Hey there! Physiology is one of the key conceptual subjects in medical school preparation. While it is fun to dive deep into the subject and immerse yourself in the conceptual world of Guyton-Hall and Ganong and Costanzo, it can become time-consuming very quickly.
For this reason, Physiology preparation can be over-whelming and can drain you mentally, while preparing for NEXT, NEET, USMLE or any other medical entrance exam. And, in my years as a medical educator, I have been asked this so many times.
How much time to devote to Physiology?
How deep to dive in the physiologic concepts?
How many days to study physiology for?
What books to read ?
Where to solve physiology MCQs from?
So here is what I am going to do.
In this article, I am going to jot down all study tips and preparation strategies I used to study and revise Physiology in my internship year. I will also enlist the books that helped me the most. And nowadays, since we have several educators on different platforms teaching through online lectures, I will also pen down their details. Finally, I will also give you a good working Action Plan/Schedule to complete your Physiology preparation in 10 days.
(This article is for Physiology prep for PG entrances. If you are a newbie medico, just starting out with medical school, you might find this article more relevant – How to study Physiology in First Year MBBS).
At the outset, Physiology is a high-yield subject. Every year, more than 10-15+ MCQs are directly asked in medical entrance exams. Also, there is an overlap of physiology with clinical subjects like medicine and paraclinical subjects like pathology and pharmacology. So a good working knowledge of physiology and a deep understanding of the concepts is going to help you in many questions in the exam, besides making you a better doctor overall.
If you study a Physiology review book well once, solve the Q-Bank of 1200+ questions and revise it all once, you have a realistic chance of scoring 100% in Physiology MCQs in NEET-PG or NEXT.
10+ MCQs Physiology MCQs will appear in NEET and you will be able to answer all of them with one “study and solve”. Those are great odds.
(Subjectwise distribution for NEET-PG is detailed in this article here)
And to complete the whole syllabus of Physiology for NEET-PG, 9-10 full days should be enough. This is the reason Physiology is considered a high-yield subject for NEET.
Read on to find out how to score a 100% in Physiology in NEET-PG.
- Step 1 – Make a study plan
- Step 2- Choose the Best Books
- Step 3 – Choose your Educators and FacultyBest Educators for Physiology for NEET/NEXT/INI-CET?
- Step 4 – Choose a Question Bank / MCQs for Practice
- Step 5 : First Reading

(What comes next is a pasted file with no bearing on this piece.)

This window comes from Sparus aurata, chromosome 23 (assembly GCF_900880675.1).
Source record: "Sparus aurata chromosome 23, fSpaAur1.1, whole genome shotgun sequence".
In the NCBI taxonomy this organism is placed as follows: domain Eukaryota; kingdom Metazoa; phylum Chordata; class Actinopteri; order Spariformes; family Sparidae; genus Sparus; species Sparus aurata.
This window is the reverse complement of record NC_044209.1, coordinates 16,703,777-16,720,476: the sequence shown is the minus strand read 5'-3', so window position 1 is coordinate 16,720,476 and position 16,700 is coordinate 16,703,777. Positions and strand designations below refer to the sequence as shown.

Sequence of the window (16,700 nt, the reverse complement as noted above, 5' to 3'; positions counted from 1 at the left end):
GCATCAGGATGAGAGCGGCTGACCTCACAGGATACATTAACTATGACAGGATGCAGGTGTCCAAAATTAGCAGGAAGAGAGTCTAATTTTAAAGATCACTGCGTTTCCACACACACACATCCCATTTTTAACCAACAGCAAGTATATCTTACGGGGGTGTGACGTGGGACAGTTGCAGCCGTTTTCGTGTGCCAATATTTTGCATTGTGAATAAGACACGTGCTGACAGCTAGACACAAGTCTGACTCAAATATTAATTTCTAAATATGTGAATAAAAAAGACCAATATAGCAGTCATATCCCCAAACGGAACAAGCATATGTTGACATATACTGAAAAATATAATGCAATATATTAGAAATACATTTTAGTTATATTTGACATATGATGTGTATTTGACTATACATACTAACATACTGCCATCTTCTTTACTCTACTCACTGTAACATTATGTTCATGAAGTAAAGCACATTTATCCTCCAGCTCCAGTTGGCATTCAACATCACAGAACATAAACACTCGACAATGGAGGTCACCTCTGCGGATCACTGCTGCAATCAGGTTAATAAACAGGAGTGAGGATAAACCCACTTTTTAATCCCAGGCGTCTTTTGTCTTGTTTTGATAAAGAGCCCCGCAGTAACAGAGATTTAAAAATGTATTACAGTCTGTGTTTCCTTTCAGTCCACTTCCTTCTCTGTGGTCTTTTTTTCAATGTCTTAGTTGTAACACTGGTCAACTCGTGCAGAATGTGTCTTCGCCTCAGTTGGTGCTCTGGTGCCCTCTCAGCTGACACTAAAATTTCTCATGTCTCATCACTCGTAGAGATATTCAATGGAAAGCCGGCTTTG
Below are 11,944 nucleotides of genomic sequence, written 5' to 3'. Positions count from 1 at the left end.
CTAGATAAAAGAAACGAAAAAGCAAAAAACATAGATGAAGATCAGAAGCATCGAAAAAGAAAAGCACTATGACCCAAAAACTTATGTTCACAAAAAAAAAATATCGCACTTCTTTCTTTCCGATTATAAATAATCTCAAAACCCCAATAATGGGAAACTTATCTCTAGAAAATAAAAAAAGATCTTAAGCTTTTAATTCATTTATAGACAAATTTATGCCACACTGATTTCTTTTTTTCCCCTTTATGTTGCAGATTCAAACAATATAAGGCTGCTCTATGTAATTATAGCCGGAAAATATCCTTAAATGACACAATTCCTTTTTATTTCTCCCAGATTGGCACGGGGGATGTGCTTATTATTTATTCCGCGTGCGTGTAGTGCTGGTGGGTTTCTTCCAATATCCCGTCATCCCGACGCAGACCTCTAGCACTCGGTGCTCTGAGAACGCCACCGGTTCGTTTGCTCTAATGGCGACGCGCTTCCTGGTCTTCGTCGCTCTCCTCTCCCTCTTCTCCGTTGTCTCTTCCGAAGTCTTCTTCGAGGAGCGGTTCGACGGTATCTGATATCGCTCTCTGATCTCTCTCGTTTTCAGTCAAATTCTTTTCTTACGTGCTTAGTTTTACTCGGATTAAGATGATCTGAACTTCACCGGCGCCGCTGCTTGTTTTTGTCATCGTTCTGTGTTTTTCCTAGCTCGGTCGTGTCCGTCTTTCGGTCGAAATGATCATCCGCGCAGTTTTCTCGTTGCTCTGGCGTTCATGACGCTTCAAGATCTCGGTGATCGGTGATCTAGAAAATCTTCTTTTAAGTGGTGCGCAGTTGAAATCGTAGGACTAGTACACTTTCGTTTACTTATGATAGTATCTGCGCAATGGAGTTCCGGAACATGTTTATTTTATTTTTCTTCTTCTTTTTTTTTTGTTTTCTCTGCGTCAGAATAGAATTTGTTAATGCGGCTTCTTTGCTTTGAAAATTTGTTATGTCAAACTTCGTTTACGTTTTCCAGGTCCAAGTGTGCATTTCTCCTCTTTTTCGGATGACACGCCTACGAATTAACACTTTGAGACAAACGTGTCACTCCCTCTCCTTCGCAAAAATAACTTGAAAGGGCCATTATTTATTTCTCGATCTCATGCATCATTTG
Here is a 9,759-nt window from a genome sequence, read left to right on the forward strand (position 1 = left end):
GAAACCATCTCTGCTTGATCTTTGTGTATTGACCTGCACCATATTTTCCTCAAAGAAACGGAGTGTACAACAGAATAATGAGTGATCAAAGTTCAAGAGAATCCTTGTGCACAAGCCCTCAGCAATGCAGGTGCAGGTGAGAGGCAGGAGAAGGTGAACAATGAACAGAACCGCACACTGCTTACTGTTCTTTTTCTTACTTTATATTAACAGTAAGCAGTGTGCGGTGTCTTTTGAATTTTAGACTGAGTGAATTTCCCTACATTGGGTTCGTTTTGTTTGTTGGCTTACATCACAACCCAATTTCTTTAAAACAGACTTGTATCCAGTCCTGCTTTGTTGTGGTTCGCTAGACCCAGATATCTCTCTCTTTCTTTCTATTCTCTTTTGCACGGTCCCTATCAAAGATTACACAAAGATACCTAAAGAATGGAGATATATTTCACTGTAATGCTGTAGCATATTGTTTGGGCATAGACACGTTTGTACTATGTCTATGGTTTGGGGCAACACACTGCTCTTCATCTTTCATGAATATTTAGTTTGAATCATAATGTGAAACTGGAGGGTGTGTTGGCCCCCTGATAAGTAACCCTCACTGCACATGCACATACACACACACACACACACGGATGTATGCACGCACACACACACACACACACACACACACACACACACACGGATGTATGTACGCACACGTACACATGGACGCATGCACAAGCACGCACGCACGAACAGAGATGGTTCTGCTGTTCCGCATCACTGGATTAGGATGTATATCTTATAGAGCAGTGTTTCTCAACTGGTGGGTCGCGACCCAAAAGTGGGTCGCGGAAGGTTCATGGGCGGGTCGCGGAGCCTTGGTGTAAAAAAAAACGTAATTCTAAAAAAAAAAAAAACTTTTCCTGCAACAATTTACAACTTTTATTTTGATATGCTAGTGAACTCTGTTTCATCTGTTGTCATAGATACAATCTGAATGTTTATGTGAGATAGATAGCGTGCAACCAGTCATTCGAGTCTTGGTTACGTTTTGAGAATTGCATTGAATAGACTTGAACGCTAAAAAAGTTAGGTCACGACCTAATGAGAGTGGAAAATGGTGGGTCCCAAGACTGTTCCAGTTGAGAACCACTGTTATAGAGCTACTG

- Topic-Wise Weight Age for Medical PG Entrance exams
- Step 6 : First Revision : Revising your newly acquired knowledge
- Step 7 : Review and Revision : Retaining your knowledge
Step 1 – Make a study plan
How many days should you devote to Physiology preparation?
10 days of Physiology preparation is the ideal duration. By giving less than 10 days, you might not be able to read and solve all topics. By giving more than 10 days to Physiology , your output is not likely to increase tremendously. (Pareto principle or the 80/20 rule says that).
Study for 10 days using this action plan that we describe below and you will be better prepared in Physiology than a vast majority of your competition.
After these 10 days, even if you spend <5 mins daily practising 5-10 MCQs, you will be able to revise Physiology much faster and efficiently.
Even one or two days of revision in the last month before NEET-PG, will hold you in good stead!
10 days for 10 / 10 in Physiology !!
Where to read Physiology from – Review books, Online videos and Question Banks?
The second part of your study plan : You need to decide whether you will be reading from a review book or from an app / online platform. Honestly, both options are equally good and it boils down to your personal preference and learning style. You can also have a hybrid approach where you read from the book, solve MCQs from the app and watch video lectures for some of the more difficult and volatile topics.
Also, you don’t have to stick with the same approach for all subjects. You may be strong in some subjects and you will realize that reading from a review book is faster and more efficient. On the other hand, you may be weak in some subjects and watching video lectures might help you with the concepts.
So this decision of where you want to study Physiology from, I will leave up to you. Just a word, whichever method you choose, is good. It doesn’t really make a difference. All that matters is that the important Physiology information goes in your head, and stays there till the end of the exam.
Step 2- Choose the Best Books
Which books to read for physiology preparation for NEET-PG ?
I personally read from the books and I think books are more time-efficient as you can maintain the study speed that suits you.